Nick Johnson from ip.access laid out a vision where a small cell installation could be shared using MOCN (or MORAN). This network sharing is already standardised and allows the same spectrum band owned by one operator to be shared by users from all networks. He explained the network management implications, including a virtualised EMS, where each operator could see only a subset of relevant information for their subscribers and not that for competitors.

Fred ter Haar of Ericsson also thought there was scope for a shared Small Cell deployment. He said "Building owners don't want to deal with multiple operators, they want packaged solutions and find it difficult to accommodate parallel projects from multiple operators". Their SCaaS (Small Cells as a Service) could use their existing products (Radio Dot, RBS6402 etc.) which already support network sharing. Although this isn't commonly used in the US today, technically it is available and already deployed on macrocell networks elsewhere.

Some of the more unusual stuff

Athena Wireless, who have both a 60GHz backhaul product and a standalone LTE small cell, told me that they are focussing more on diverse projects than trying to compete head-on with the major OEMs for Tier 1 contracts. They've integrated the Quortus EPC core network to achieve complete standalone LTE mobile network with 1W RF in approx. 1 litre form factor that only needs power.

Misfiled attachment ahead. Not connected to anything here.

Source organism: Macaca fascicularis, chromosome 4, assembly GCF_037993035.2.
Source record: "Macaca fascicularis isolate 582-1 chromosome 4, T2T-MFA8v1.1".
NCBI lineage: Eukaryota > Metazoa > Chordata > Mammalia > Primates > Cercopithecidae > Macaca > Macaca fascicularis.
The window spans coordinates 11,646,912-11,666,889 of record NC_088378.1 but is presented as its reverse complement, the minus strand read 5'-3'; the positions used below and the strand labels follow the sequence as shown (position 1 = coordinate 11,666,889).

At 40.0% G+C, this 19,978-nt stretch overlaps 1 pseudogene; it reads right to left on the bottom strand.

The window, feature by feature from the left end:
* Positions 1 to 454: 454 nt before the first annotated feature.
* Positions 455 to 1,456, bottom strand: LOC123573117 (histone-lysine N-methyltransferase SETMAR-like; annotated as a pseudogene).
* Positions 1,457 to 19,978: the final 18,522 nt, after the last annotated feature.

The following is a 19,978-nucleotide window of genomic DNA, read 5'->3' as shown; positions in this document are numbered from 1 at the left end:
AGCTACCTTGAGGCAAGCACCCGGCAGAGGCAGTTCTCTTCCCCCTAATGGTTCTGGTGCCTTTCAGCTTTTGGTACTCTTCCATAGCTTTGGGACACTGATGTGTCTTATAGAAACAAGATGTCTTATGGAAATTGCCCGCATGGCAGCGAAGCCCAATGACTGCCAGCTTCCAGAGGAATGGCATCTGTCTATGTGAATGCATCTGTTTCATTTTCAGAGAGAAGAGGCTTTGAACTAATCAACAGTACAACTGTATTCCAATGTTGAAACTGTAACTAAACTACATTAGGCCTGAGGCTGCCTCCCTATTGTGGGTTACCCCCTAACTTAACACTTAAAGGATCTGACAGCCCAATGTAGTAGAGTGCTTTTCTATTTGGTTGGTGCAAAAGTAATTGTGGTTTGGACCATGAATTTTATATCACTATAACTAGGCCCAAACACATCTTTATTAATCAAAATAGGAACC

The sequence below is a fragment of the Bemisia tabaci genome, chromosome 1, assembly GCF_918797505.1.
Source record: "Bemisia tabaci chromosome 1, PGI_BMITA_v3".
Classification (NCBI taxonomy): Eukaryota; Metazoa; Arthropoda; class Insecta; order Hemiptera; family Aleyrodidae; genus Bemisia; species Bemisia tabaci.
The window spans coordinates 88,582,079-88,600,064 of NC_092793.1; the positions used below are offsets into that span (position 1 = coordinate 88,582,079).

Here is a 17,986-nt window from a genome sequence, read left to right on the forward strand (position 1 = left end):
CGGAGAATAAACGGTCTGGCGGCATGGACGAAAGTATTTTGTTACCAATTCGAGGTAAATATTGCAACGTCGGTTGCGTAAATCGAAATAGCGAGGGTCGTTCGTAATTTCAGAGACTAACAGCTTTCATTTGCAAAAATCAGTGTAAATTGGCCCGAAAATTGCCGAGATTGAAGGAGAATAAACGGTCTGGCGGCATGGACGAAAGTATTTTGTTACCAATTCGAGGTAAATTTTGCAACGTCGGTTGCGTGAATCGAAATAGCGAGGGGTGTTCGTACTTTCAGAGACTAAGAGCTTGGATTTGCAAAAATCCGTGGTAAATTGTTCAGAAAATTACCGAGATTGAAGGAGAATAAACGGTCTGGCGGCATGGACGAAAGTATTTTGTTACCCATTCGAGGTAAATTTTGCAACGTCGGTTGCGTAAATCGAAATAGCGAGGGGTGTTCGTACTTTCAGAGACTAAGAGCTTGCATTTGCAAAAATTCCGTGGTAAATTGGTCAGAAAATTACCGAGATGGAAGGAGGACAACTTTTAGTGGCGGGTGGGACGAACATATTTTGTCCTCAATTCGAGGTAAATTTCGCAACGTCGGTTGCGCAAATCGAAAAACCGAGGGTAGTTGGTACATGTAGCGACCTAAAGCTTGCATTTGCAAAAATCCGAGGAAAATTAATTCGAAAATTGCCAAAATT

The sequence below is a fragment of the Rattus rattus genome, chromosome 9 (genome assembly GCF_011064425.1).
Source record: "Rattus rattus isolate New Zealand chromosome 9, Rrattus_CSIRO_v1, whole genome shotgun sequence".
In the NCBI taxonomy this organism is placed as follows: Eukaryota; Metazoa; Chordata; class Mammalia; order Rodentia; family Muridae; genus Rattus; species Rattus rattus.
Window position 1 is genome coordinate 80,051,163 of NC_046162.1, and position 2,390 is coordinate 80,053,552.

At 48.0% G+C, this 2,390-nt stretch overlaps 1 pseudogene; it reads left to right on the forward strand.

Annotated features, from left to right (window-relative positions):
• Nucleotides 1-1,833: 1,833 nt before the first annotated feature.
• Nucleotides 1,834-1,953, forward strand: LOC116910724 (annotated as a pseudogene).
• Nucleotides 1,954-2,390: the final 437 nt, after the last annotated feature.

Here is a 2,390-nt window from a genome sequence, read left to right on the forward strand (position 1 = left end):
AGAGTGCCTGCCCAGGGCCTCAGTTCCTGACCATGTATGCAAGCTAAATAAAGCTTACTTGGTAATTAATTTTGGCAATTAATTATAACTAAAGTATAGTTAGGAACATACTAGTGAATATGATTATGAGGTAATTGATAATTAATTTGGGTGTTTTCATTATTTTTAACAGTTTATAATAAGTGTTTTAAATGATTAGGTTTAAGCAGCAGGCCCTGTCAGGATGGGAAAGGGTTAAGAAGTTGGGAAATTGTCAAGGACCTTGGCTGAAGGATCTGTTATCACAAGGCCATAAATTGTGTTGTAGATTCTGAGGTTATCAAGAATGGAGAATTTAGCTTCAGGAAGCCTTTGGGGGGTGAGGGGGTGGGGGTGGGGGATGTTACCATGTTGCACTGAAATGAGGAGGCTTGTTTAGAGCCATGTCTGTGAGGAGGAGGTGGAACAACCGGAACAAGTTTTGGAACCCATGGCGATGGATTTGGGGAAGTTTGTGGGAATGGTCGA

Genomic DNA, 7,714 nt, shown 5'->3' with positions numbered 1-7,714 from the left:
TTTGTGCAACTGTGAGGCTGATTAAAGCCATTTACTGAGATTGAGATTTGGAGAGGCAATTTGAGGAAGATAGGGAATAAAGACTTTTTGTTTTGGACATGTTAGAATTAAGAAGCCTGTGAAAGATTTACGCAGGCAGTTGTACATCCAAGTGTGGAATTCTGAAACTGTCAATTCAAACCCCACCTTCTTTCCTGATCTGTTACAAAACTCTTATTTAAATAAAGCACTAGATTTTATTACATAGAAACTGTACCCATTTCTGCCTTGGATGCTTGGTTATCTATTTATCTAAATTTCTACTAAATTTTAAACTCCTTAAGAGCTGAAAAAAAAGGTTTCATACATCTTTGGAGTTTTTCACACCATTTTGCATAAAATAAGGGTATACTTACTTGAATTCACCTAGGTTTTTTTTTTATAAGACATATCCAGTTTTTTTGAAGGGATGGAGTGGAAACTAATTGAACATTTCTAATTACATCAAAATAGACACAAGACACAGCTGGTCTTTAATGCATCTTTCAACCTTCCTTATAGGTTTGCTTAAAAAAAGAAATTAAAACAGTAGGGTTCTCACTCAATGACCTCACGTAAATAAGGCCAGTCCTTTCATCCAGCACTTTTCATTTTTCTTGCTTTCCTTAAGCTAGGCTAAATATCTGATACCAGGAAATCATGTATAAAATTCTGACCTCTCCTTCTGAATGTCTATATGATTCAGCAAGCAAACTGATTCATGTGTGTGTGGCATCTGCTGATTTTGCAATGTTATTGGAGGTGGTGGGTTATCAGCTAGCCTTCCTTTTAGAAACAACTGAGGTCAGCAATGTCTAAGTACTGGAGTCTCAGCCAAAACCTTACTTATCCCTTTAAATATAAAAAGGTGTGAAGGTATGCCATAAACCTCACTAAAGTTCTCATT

One unusual application is to fit this to a drone aircraft and have it circle above an area – giving instant coverage for high speed LTE service for miles around. As you can imagine, very interesting for military applications but also potentially useful for disaster scenarios too. I could imagine it's also a radical solution to resolve poor coverage problems for that rich billionaire on the golf course, and could use lower cost methods such as a tethered balloon.

Altiostar were new to me. They are not traditional Small Cell vendors, closer to a Cloud RAN solution and similar to Airvana in being LTE only. They've come up with (yet another) way to slice and dice the RAN architecture – similar to a Cloud RAN architecture but with a bit more processing on the radio nodes to reduce the need for so much backhaul capacity.

Octoscope have an anachoid test chamber that looks an awful lot like a microwave oven. By hooking up a couple of these and remotely controlling the antennuation between each, they can simulate the devices moving closer/further away. Meanwhile test vendor IXIA commented that they've seen a lot more interest in thorough testing of the Wi-Fi side of smartphones, indicating that operators are taking the performance of Carrier Wi-Fi more seriously than before.

Summary